across an unknown sea

The Solitary

As one who has sailed across an unknown sea,
among this rooted folk I am alone;
the full days on their table are their own,
to me the distant is reality.

A new world reaches to my very eyes,
a place perhaps unpeopled as the moon;
their slightest feelings they must analyze,
and all their words have for the common tune.

The things I brought with me from far away,
compared with theirs, look strangely not the same:
in their great country they were living things,
but here they hold their breath, as if for shame.



Eagle Poem

To pray you open your whole self
To sky, to earth, to sun, to moon
To one whole voice that is you.
And know there is more
That you can’t see, can’t hear,
Can’t know except in moments
Steadily growing, and in languages
That aren’t always sound but other
Circles in motion.
Like eagle that Sunday morning
Over Salt River.  Circled in blue sky
In wind, swept our hearts clean
With sacred wings.
We see you, see ourselves and know
That we must take the utmost care
And kindness in all things.
Breathe in, knowing we are made of
All this, and breathe, knowing
We are truly blessed because we
Were born, and die soon within a
True circle of motion
Like eagle rounding out the morning
Inside us.
We pray it will be done
In beauty.
In beauty. 

Joy Harjo

from How we become human – New and selected poems: 1975-2001

 May we take the utmost care of our practice!

Happy New Year and thank you for your support!



I took a walk yesterday into areas of my landscape that have lain fallow to my attention.  We forget, I think, how environment shapes our senses.  How it narrows or broadens our vision.  How it points to what is truly there and what is constructed from our desire.

In a lovely bookstore in Santa Fe, I came across the poems of Joy Harjo which illuminate this sense of connecting with the earth, sun and sky.  I hope you like them.



a woman can’t survive
by her own breath
she must know
the voices of mountains
she must recognize
the foreverness of blue sky
she must flow
with the elusive
of night winds
who will take her
into herself

look at me
i am not a separate woman
i am the continuance
of blue sky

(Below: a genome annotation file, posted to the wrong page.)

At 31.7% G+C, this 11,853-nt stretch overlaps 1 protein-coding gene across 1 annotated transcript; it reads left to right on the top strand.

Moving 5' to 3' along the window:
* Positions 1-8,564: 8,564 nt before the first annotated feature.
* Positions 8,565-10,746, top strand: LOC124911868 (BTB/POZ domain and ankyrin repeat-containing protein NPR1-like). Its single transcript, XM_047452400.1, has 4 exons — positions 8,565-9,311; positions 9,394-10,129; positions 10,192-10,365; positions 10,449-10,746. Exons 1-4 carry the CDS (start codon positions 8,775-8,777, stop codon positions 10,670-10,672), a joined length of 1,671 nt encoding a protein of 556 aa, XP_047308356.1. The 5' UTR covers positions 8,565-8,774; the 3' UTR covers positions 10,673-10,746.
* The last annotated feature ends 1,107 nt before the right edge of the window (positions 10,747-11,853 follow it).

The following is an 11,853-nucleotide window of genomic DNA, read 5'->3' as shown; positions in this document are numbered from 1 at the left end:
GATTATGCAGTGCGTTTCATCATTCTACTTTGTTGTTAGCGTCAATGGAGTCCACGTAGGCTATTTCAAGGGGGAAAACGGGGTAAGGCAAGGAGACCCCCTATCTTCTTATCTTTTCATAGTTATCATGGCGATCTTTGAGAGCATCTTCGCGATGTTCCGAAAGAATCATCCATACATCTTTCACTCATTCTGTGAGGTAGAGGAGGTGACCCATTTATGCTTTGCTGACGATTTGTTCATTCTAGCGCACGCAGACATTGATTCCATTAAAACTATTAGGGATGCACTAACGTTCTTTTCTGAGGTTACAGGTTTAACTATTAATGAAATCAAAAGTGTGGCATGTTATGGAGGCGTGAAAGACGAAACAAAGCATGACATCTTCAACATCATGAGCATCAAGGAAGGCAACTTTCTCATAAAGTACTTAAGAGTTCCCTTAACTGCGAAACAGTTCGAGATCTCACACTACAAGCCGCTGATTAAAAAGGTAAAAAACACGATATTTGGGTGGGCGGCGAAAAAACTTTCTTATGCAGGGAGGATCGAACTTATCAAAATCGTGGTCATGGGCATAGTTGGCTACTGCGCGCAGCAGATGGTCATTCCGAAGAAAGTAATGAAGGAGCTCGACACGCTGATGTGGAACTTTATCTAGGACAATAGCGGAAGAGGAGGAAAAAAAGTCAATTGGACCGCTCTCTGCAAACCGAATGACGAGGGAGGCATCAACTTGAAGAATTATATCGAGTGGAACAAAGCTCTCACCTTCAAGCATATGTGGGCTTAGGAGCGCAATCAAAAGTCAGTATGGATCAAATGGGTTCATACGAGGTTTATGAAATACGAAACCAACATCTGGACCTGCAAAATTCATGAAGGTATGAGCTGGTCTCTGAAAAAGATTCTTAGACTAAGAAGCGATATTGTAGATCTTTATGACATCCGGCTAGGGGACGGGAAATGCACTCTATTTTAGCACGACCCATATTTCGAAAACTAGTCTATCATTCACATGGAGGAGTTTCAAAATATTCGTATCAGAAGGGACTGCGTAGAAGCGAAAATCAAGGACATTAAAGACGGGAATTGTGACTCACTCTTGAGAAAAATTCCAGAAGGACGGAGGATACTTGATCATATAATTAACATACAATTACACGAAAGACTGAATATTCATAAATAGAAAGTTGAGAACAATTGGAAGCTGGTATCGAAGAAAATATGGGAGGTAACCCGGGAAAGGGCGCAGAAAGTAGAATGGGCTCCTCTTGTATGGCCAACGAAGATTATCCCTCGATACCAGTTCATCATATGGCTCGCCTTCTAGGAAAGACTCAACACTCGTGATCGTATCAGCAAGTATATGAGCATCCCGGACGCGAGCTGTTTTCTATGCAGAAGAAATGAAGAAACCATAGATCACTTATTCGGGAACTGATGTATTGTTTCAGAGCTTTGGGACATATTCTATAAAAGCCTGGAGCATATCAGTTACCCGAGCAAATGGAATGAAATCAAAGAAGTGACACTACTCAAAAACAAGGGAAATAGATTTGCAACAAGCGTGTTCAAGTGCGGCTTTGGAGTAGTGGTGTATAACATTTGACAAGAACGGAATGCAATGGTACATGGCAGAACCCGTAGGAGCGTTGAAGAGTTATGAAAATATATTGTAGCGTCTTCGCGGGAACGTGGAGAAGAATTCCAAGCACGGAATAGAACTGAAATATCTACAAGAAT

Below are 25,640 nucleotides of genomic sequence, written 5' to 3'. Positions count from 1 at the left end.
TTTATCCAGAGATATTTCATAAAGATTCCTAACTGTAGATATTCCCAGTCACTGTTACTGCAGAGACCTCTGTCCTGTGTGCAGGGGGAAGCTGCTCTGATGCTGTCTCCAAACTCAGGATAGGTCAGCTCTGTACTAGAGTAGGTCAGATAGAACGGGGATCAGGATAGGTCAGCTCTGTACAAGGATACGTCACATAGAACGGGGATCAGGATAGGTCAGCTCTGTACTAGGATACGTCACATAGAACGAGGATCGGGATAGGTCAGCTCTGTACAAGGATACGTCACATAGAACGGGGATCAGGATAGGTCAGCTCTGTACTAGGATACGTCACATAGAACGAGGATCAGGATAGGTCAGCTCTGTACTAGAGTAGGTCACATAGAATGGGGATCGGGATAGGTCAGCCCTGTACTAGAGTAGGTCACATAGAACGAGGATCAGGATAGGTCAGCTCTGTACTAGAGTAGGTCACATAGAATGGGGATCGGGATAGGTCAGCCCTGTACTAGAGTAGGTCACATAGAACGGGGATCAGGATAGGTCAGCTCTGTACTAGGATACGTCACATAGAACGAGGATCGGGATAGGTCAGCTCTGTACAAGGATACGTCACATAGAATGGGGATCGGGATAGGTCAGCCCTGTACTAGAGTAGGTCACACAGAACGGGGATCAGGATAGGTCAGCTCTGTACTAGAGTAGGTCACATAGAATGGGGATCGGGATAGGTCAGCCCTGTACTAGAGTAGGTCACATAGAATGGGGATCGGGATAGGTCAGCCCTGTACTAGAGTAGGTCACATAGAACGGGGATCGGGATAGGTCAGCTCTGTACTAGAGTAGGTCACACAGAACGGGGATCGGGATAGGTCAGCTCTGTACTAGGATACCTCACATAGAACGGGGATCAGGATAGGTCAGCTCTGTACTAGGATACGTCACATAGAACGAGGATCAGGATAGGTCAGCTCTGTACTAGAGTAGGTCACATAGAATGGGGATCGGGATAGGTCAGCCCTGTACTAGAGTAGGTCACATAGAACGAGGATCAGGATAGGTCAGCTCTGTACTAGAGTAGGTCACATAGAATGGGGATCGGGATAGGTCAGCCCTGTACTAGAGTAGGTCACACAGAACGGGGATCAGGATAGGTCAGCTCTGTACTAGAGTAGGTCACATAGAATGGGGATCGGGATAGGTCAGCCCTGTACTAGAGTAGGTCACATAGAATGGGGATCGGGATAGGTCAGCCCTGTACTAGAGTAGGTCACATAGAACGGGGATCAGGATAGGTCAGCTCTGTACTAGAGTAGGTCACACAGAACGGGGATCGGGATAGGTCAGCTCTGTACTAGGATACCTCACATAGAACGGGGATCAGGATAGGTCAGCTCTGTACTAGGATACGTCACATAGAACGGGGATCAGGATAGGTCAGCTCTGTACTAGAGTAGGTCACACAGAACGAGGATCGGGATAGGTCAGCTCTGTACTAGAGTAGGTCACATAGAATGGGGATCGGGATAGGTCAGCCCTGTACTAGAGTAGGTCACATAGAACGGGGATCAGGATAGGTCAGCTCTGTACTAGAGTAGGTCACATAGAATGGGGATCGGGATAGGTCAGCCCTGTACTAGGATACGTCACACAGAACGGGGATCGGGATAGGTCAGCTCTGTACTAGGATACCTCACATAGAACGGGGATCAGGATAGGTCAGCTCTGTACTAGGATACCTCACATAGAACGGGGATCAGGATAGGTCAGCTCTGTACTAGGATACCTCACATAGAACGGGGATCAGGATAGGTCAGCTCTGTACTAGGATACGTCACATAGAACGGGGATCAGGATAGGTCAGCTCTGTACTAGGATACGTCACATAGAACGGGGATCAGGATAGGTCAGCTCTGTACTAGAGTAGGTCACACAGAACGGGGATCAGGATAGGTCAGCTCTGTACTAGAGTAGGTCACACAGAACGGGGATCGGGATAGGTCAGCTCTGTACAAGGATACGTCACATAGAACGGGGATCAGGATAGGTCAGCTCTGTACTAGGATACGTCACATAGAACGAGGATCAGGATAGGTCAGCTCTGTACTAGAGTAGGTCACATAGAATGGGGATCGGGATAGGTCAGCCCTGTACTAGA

i am the throat
of the mountains
a night wind
who burns
with every breath
she takes

from How We Became Human: New and Selected Poems: 1975-2001

riding derails

I took a train ride yesterday, waiting on the platform
at the station
for the regular run from here,

handing my ticket to the man
in his station master habit,
who took it,
looked at me with eyes that said, “Are you sure?”

Are you sure you want to ride this train?
This particular coach which is going to Vachronwicha

And which could continue onto Vachronwicmi
if you bought the extension fare
at the cost of 30 yersowuks?

Are you sure?

Are you sure that going through Vachronwicha
is really going to change the stale date
stamped into the material of your packaging?
The ink is ragged and faded from being taken in and
out of
your heart freezer
and you’re probably hoping what while it says “Best Before”

It really means “Better After.”

Are you sure?

Perhaps as Station Master I should warn you
that the tracks from here to
wind around Oldebrayne which you already
know has a way of making you dizzy and unable
to discern clearly or make a decision
to stay on the rocking train or step off onto the
upcoming platform –

where you should sometimes stop
if only to check out
the incredible view
of Althais.

Of course, if you are
True to Form
you will likely continue on to

where you like to sip on the
teas grown at that altitude
of misty memories and wishful
and slip into the baths of

followed by dinner at Ymi.

Are you sure?

The train whistle blew – twice,
three times,
and the man in the old habit of
station masters
cried out,


And I waved.


choose a suffering

Yesterday in the assembly I saw my
soul inside the jar of the one who

pours.  “Don’t forget your job,” I
said.  He came with his lighted

face, kissed the full glass, and as
he handed it to me, it became a

red-gold oven taking me in, a ruby
mine, a greening garden.  Everyone

chooses a suffering that will change
him or her to a well-baked loaf.

Abu Lahab, biting his hand, chose
doubt.  Abu Huraya, his love for

cats!  One searches a confused mind
for evidence.  The other has a

leather sack full of what he needs.
If we could be silent now, the

master would tell us some stories
they hear in the high council.

from The Soul of Rumi: a new collection of ecstatic poems translation by Coleman Barks

Thank you for practicing,